Steven Burkill is Head of the firm’s Asia Dispute Resolution Group and Head of WFW’s Bangkok office, which celebrates its 20th anniversary this month. He is recognised as a leading international arbitration expert in Thailand by legal directories Legal 500 Asia Pacific and Chambers Asia Pacific. In 2021, Chambers called him “fantastically commercial and strategic”, and one client noted that “He is deeply involved in Thai culture and has a huge number of connections.”
Q: What are the three things we should know about the Bangkok office?
A: The WFW Bangkok office was opened in May 2001 by Kay Kian Tan and me two decades ago with Ratthakarn joining a few months afterwards. Our first two secretarial appointments Khun Iew and Khun Jeab have also been with us from the start.
I’m really proud of the fact that we have grown into one of the largest international offices in Bangkok, with a total staff of seven partners and 23 Associates. Partner Lui Ratprasatporn and two associates recently joined our team, bolstering our corporate practice.
Of course, size isn’t everything! Our team provides high quality English law and Thai law advice. We were recently shortlisted for ‘Thailand Firm of the Year’ by Chambers Asia Pacific and ranked in 11 areas of the most recent Legal 500 Asia Pacific Guide!
Q: 20 years is a huge milestone. How will the office mark the occasion?
A: Things are of course a little tricky this year. There will be a client event and a staff party, but the challenges presented by Covid-19 mean we have to think a bit more creatively!
Q: What was the journey that led you to your current role as Head of Bangkok?
A: It has been quite a long journey… I was seconded to the Singapore office in 1993 and worked regionally in Indonesia, Thailand and Vietnam. Advance Agro, a Thai company, instructed us on two major ICC arbitrations and in order to retain the work, we had to open an office in Thailand – the rest, as they say, is history… and yes, we still work for Advance Agro to this day.
Q: Was it always your goal to leave the UK and work in another country?
A: Not at all. Initially, when I was asked to go on secondment, I was reluctant and signed up for only two years. However, a month in and I was biting the hand off management to lengthen my stay!
Q: How has the pandemic affected business and in what ways have you been supporting clients during this period?
A: The disruption brought by the pandemic has led to businesses having to handle a number of complex claims – particularly force majeure – testing clauses in a way that was never anticipated, particularly in our core areas of energy, construction and real estate. We’ve needed to think quickly to protect our clients’ immediate interests and look forwards to try and safeguard our clients in the “new normal.” It is a challenging time for everyone, and the adaptability of the Thai team and the clients we work with during this period has been something to behold.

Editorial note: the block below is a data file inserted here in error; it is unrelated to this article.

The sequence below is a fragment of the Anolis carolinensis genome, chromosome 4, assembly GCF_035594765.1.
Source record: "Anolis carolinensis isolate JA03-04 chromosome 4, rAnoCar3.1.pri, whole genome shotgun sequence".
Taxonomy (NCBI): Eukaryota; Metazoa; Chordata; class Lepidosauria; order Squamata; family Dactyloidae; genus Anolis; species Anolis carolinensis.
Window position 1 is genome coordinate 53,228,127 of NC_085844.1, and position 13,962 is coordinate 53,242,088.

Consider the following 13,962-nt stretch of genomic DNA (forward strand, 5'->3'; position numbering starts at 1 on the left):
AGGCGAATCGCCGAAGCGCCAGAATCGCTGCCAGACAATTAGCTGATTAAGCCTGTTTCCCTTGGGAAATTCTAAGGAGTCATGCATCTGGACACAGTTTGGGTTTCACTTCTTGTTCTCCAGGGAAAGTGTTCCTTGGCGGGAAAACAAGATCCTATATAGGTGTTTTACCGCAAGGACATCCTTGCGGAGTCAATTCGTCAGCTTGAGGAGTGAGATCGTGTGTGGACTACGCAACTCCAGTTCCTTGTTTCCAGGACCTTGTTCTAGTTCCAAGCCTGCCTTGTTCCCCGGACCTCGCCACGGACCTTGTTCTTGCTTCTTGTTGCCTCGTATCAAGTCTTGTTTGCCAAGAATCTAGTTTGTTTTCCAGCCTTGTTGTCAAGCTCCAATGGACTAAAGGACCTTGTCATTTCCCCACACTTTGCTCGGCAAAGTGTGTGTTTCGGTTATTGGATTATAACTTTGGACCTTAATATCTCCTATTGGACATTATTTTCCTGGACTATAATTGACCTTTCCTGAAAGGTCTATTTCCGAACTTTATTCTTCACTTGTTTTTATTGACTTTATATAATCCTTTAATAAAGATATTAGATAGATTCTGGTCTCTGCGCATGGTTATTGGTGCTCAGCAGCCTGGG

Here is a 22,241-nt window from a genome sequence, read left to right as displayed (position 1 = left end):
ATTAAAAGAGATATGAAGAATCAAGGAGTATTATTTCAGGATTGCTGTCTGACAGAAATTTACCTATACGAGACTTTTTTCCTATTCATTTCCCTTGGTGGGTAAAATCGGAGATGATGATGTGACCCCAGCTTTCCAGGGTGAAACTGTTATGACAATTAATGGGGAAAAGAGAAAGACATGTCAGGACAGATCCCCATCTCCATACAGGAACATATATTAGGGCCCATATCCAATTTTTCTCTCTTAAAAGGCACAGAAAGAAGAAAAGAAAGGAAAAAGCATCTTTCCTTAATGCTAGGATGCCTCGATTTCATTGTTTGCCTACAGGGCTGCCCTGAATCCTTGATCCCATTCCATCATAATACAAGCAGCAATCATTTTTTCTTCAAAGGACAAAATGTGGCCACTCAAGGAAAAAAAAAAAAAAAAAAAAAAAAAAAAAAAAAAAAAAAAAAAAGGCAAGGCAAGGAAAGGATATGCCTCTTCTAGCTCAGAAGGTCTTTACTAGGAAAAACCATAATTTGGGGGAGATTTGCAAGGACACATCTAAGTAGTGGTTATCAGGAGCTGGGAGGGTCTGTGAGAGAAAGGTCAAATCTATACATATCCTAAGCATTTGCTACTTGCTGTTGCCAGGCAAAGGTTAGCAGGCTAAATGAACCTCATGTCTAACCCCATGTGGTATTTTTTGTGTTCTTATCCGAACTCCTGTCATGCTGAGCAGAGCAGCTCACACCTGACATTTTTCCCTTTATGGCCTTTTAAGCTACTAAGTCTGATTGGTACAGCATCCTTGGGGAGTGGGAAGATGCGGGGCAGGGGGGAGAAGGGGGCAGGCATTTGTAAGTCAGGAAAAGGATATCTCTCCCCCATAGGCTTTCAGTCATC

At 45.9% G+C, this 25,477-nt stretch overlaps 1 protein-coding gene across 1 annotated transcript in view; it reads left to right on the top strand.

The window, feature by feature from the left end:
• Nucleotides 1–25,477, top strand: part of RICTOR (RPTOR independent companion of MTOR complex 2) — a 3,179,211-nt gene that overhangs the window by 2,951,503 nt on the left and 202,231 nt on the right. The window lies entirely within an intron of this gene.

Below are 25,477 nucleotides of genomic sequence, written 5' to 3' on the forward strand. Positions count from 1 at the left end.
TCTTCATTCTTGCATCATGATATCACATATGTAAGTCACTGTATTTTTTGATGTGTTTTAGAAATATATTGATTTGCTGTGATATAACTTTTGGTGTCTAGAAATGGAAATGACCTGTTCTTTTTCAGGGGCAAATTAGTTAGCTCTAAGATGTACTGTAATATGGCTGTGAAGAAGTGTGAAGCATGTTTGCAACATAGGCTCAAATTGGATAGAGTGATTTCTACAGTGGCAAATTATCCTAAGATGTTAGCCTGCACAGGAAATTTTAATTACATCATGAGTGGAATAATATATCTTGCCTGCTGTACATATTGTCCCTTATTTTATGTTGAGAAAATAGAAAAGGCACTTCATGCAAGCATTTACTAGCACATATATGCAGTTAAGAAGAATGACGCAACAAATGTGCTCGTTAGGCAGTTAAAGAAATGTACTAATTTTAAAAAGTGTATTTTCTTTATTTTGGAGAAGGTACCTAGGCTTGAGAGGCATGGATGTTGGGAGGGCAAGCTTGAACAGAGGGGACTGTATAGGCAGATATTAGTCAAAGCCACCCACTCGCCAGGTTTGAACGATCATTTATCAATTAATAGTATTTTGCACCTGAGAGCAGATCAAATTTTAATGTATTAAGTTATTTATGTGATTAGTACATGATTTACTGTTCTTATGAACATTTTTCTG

Q: What are the current challenges and opportunities in the region? Do you work closely with any of WFW’s other offices in the region?
A: There are multiple opportunities for us in Thailand and in the region in our sectors and areas of specialism. We work in teams across the Asia sectors and practice areas, rather than defining teams by office, and that has a positive impact on collaboration and creates opportunities as we can field strong, specialised teams for the work we are instructed on. As a firm it is also great to see us opening new offices in Düsseldorf and Sydney and growing our footprint at a time when other firms are pulling back. This is a testament to the strength of our business and brand.
Q: What do you like to do when you are not working?
A: I helped set up a swimming club in Bangkok which has become something of an obsession and it has grown to be the number one club in the country, with half of the Thai National team and the two representatives of Thailand for the Olympics. So, I spend a lot of my time at the swimming club every weekend.
Q: What has living in Thailand taught you the most?
A: To be more than a lawyer – to be entrepreneurial; to manage and build a business; to work with, learn from and appreciate cultural differences.
Q: Do you miss anything about the UK?
A: Oh, that is easy: Leeds United, fish and chips and my Mum – I’d better say, that isn’t in any particular order!
Q: What’s your favourite thing to do with visitors?
A: Bangkok to Ayutthaya via the Chao Phraya River on a scenic cruise. Lunches at any number of the fantastic eateries in Bangkok. Watching Leeds United at 2 am in the morning because of the time difference! Taking visitors to our swimming club (and them being mortified when they do not find it as exciting as I do).
Q: What advice would you give to someone considering a career in the law?
A: Choose your firm carefully and seize opportunities when they cross your path – you never know where they may take you!
Q: How would you describe Watson Farley and Williams?
A: Truly international. Very entrepreneurial. We have a team of driven partners with niche expertise that puts them at the top of their game – not just legally but commercially, too. They are mostly decent human beings as well which is great.
Q: Why do you think it is important to maintain connections with past colleagues?
A: There’s often a strong connection between teams who have worked together in law firms – there are often long hours put in on challenging matters while (mostly!) maintaining a sense of humour. It’s great to stay connected and hear what people are doing. There is always something to learn or a new perspective to consider from people who are now working in different roles/industries. We have a good proportion of people who return to WFW after leaving – I’m sure those connections have something to do with that.